Gwyn Schneck, MEd, has a unique set of skills allowing her to guide students into promising opportunities and outcomes Read More
“Who is that kid in the back row?” I whispered to the English teacher. “Oh, that’s the good basketball player, Danny”. “But isn’t he wearing a band tee shirt?” “Yes, he’s on drum line,” the teacher whispered back. Since when does an athlete participate in band? I heard about Danny before school started, he was supposed to be a phenomenal basketball player. What caught my attention as I made the presentation to the Freshman English class was his attitude. He had not taken his eyes off of me throughout the presentation. He smiled and laughed at exactly the appropriate moment; he listened attentively and was completely engaged. He even said “thank you” to me as he left the classroom! Who was this kid?
As time went on, our school watched as Danny led the varsity basketball team to four state championship games. He tackled almost every sport on campus. He led badminton, tennis, and track to state championship titles. He was hands down one of the best athletes ever to walk the halls of our school. However, what he is remembered for the most is his attitude. Danny always tried his very best with a “can do” attitude. His wide smile stood heads above the other students as he walked down the halls. That great attitude carried him to a four year college athletic scholarship and onto a professional career and national championship. His picture even made the front of a cereal box!
On the other hand, we had another student with great athletic ability at our school. He, like Danny, came in as a freshman with all kinds of promise and anticipation. However, his attitude was not the positive “can do” attitude. He immediately was in trouble academically and not able to play. His mom called a parent teacher conference and told the teachers why he did not have to turn in homework. That suggestion did not go over very well with the school staff. His attitude was that of arrogance and entitlement. Rather than getting more involved in school, he became more defiant and rebellious. By his junior year of high school he was far behind on the credits necessary to graduate and looking to change school programs.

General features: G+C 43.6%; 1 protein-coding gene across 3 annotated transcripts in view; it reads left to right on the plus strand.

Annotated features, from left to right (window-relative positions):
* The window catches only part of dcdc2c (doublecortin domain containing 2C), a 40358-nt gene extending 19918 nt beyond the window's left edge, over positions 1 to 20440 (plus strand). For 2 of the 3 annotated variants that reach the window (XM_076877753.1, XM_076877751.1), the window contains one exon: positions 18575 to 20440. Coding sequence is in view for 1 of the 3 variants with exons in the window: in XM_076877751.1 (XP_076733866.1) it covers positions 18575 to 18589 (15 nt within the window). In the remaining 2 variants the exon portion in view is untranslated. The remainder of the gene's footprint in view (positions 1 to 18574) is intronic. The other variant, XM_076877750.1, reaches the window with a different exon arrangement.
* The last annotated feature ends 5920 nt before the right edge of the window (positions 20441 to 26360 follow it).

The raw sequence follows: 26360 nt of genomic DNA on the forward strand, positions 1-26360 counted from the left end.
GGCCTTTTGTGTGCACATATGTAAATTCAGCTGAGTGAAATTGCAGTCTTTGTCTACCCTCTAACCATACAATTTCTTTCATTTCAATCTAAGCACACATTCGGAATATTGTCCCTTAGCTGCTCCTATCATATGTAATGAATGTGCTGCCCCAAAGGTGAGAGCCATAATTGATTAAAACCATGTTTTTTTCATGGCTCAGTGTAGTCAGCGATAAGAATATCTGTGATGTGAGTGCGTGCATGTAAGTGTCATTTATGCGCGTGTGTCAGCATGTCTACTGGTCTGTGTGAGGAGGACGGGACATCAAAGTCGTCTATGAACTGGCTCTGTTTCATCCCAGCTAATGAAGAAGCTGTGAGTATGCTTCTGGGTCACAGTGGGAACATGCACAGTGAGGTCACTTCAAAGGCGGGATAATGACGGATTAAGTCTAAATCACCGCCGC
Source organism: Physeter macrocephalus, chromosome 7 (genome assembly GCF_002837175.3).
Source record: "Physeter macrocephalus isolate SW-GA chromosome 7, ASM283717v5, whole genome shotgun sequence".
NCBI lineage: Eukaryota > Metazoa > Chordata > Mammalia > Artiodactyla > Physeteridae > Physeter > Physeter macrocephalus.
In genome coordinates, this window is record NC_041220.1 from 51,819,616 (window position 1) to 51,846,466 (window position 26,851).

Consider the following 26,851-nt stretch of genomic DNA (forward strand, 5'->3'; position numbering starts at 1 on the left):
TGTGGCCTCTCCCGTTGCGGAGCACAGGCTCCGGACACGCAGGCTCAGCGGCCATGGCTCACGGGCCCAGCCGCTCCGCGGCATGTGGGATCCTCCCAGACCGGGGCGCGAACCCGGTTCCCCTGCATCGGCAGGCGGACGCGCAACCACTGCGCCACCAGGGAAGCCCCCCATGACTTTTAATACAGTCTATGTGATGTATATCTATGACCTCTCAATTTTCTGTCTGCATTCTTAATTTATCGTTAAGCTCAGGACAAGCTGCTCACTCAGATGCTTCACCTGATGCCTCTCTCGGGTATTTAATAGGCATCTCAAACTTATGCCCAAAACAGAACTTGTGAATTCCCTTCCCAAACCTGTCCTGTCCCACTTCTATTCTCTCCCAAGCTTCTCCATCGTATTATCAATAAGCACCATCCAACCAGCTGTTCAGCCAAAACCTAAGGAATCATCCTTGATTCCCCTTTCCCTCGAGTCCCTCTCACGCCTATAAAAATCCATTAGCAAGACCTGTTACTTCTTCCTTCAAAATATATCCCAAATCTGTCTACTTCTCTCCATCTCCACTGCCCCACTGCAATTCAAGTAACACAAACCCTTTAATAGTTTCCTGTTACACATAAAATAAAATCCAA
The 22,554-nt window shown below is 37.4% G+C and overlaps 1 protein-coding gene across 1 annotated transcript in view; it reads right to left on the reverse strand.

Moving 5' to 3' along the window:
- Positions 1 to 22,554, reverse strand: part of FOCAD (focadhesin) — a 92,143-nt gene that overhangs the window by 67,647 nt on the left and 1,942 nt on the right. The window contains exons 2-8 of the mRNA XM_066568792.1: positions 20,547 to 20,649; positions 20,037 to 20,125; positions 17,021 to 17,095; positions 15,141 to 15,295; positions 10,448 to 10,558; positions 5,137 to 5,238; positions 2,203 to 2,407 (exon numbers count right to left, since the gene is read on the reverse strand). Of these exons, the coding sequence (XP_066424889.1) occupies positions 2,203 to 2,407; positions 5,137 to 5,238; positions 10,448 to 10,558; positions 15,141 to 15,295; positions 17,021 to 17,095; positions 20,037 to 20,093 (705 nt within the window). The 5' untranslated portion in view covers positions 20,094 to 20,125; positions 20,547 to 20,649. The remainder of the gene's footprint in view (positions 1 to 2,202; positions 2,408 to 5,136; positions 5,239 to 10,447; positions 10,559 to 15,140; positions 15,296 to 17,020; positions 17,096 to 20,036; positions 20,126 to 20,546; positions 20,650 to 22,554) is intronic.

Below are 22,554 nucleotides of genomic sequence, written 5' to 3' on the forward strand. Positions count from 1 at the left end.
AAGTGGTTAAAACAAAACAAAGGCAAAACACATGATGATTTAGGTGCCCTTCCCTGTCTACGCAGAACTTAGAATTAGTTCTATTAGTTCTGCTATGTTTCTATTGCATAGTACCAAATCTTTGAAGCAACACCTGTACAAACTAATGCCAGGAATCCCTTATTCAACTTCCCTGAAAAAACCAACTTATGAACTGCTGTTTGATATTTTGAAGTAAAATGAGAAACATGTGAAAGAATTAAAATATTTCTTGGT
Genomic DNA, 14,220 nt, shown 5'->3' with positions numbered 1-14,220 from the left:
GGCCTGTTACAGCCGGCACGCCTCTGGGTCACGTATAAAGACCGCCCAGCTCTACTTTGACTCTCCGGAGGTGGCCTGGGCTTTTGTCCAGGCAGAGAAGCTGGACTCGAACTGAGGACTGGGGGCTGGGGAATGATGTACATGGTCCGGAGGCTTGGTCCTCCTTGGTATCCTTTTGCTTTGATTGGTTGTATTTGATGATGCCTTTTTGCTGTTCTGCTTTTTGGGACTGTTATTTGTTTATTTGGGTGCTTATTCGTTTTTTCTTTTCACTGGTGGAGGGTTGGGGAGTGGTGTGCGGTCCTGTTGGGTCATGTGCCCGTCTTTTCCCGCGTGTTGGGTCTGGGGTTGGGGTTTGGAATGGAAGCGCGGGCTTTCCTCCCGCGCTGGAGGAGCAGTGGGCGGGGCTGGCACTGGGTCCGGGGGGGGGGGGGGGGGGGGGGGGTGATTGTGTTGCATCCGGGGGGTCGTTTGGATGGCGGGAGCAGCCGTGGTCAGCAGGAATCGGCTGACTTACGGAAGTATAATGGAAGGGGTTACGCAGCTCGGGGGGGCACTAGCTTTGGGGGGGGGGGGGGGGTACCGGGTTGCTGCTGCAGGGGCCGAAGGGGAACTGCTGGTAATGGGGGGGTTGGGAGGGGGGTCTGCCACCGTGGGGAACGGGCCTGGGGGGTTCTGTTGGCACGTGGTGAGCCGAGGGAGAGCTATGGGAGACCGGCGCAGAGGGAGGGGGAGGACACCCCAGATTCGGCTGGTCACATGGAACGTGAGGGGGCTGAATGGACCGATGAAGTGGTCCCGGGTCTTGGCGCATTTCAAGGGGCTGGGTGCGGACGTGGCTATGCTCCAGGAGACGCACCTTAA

These two students could not have been more similar in their ability level and more different in their view of life. One looked at new and different activities as opportunity and one looked at new and different activities as punishment, chastisement, and retribution. This student’s first thought was, “Why should I have do that and prove myself”; whereas, Danny’s first thought was “How can I be more involved and try more things”. One student went far and one student burned out. Ability is a great thing to have, but ultimately, in the long run, attitude is what makes all the difference.